Pro video blog…Produced by Philip Johnston DoP/Editor

This is my second toe in the water buying a large sensor compact camera the first was the Fuji X100 which was sent back after 3 days !

Not everything that’s new and has the word Canon written on it is up to scratch, take the new Canon G1X it has an 18.7 x 14mm CMOS sensor and by all accounts has an ISO to die for. I have been putting my new baby through his paces.

My first finding is when you are in manual mode, you get to change the speed with the front dial and the iris with the back thumbwheel as shown. What a poor decision that’s been…if you are not careful you start changing all sorts of menus and there is no way to isolate the thumbwheel to just change the iris.

The lens is a 15.1-60.4mm f2.8-5.8 (35mm = 28-112mm) which is fairly reasonable though I would have preferred a 24mm f1.8 wide lens. I can’t understand why companies like Canon insist on producing compact cameras at this level of sophistication to let themselves down with glass that goes from f2.8 to a poor f5.8 making tight shots almost useless in low light.

A constant f2.8 lens would be dearer but far more preferable.


Stunning is the only words to describe some of the pictures coming out of the G1X, this is my friends dog, Molly, and due to the very useful swivel LCD low angle shots like this are a breeze. Its not all good news the closest focusing is very poor at 20cm and thats in macro mode and 85cm at the telephoto end !

Conclusion :

The Canon G1X is far from perfect in fact it seems to share the same erratic focusing problems that the Fuji X100 had, the ISO is usable up to about 1250 with a push to 1600.

As a clear example ISO 6400 is very fluffy and to all intent purposes not usable on a daily basis, so stick to the rules, low light at f2.8 ISO 1600 max keeping the lens wide (f2.8).

These are the kind of “reportage” shots you can pull off with the G1X in natural lighting at night round a dinner table.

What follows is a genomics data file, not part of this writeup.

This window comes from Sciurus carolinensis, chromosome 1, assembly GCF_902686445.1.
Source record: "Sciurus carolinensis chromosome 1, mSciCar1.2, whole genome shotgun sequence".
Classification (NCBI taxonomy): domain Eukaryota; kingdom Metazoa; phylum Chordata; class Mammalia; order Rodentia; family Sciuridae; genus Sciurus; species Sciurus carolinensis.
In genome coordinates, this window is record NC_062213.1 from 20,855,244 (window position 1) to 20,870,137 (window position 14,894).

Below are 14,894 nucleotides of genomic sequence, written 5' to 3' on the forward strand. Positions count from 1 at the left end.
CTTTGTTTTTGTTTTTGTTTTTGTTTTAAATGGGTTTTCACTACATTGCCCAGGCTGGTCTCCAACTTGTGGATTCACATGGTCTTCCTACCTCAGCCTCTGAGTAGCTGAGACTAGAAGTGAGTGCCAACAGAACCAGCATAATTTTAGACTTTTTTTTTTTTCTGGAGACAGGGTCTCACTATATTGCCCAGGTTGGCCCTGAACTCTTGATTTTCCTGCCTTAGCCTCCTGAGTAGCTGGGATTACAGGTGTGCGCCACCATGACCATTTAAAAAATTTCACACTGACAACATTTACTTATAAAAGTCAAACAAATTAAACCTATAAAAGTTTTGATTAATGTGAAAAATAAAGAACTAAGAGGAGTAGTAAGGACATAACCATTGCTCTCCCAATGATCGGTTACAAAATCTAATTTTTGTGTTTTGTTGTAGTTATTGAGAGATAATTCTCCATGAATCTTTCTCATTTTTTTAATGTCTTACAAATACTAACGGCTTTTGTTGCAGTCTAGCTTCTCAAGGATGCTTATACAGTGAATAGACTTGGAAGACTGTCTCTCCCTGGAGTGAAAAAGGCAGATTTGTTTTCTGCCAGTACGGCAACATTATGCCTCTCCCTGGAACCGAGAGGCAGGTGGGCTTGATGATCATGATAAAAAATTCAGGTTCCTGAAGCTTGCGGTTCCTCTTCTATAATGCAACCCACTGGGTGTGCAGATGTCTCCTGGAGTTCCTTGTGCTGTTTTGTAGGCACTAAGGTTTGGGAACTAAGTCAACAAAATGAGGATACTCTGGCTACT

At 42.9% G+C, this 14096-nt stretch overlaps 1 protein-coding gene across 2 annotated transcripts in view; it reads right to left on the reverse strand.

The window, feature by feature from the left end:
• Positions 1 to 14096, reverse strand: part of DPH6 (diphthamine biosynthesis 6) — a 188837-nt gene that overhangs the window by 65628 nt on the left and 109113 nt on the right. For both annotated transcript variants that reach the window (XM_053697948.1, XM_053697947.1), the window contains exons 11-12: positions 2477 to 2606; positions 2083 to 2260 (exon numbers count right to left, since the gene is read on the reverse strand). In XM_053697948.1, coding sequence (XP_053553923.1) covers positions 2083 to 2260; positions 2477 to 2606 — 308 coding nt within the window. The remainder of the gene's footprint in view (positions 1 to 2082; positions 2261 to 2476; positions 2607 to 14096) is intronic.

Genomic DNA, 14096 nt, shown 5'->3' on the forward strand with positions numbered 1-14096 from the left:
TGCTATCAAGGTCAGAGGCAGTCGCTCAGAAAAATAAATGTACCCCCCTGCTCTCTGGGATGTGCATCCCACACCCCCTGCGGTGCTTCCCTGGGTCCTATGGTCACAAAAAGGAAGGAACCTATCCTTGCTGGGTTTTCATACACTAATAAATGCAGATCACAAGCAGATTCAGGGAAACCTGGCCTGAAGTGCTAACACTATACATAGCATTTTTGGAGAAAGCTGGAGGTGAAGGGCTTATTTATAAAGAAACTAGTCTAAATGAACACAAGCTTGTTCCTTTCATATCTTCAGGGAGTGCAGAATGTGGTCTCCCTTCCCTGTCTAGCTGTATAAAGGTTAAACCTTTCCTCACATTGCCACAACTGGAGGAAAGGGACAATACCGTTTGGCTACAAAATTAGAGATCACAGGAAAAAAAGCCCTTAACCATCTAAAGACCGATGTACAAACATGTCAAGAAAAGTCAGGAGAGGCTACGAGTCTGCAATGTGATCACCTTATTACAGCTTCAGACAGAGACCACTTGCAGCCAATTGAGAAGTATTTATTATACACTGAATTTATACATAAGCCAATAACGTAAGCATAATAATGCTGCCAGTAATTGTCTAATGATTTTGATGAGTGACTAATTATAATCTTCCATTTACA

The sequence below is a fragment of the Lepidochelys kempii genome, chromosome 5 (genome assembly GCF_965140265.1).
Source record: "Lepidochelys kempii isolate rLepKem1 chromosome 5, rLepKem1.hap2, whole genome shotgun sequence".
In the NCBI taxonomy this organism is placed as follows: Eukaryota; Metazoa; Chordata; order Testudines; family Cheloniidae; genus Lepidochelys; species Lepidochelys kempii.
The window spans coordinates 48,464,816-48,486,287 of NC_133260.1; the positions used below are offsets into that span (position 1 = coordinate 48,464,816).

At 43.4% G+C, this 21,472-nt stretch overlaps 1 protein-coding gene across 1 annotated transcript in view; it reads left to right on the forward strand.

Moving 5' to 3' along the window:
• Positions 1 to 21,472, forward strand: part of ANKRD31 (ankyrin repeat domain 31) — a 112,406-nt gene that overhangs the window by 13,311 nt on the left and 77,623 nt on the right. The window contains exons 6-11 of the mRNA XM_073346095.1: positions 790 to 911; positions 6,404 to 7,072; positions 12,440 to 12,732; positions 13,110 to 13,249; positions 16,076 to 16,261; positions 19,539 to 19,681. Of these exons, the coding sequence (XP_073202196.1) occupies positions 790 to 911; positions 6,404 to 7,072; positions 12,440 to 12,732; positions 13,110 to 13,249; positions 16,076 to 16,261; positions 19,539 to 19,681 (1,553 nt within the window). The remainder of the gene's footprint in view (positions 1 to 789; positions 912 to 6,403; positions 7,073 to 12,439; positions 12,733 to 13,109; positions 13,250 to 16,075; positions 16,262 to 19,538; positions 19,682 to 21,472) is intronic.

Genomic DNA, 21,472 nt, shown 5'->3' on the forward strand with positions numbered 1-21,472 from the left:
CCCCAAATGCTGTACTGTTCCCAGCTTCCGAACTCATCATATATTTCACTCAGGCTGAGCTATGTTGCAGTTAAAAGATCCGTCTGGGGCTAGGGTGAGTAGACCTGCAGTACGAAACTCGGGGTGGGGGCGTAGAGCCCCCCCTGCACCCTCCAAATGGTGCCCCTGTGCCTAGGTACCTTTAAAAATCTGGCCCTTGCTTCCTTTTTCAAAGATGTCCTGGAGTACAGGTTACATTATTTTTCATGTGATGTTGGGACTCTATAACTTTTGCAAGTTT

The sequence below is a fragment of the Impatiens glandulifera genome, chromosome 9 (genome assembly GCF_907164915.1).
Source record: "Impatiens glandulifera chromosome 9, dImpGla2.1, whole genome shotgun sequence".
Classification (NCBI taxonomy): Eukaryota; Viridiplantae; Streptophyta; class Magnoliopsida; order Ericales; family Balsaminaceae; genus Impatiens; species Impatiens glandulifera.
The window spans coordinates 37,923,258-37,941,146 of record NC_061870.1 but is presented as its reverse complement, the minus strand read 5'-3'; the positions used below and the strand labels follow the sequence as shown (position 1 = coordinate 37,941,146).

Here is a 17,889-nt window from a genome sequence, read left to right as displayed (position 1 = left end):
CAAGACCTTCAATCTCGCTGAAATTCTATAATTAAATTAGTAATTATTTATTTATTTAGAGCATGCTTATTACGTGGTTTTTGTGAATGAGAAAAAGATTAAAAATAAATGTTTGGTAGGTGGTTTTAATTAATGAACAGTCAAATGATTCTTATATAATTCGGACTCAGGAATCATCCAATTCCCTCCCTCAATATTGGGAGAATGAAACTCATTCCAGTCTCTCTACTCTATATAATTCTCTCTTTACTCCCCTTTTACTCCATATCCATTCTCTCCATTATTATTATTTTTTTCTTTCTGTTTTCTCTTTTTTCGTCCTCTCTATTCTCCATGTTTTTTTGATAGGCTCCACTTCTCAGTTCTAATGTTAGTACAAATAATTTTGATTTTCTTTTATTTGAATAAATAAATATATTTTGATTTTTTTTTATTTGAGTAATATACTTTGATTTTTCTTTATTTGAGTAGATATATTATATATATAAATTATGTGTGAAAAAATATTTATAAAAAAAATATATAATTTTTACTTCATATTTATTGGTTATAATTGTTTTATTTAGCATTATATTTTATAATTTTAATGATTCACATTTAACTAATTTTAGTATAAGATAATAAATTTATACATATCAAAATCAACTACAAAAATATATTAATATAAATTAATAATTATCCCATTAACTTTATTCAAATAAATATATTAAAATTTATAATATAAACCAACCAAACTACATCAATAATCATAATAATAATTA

There is no doubt about it these large sensor compacts can produce stunning pictures but you have to work hard to get them, the last thing I want with a point and shoot is a tripod.

Don’t look for any kind of shallow depth of field with this camera even at f2.8 once again disappointing.

I would rate this camera 7 out of 10 and hope Canon can take this technology forward and develop this into a fantastic reportage compact camera sometime in the future.



Having been working in the video business since 1988 I have amassed a great amount of knowledge of both the kit and production values over the last 30 years.

4 thoughts on “Canon G1X “Does it live up to its hype ?”

  1. Dare I ask a professional cameraman his assessment of the video capabilities of the G1 X? As a “handy cam”, as something to cut together with Eos footage etc?

  2. Hi Jude, the video is fine for kids parties etc but 1920 is 24fps and 720 is 30fps, which is less than useless. You don’t seem to have any control over exposure which is a major letdown but the overall picture quality is very good.

  3. Hi, I was wondering why you gave back the Fuji after 3 days. I’ve had mine since last May, and although the AF can be frustrating at times, it does produce lovely pictures. (All the snaps in this section were taken with it. I basically use it for getting some stills when I’m on a video shoot. I had a Canon G10 before that, but it never produced nice files.
    Regards, Alan

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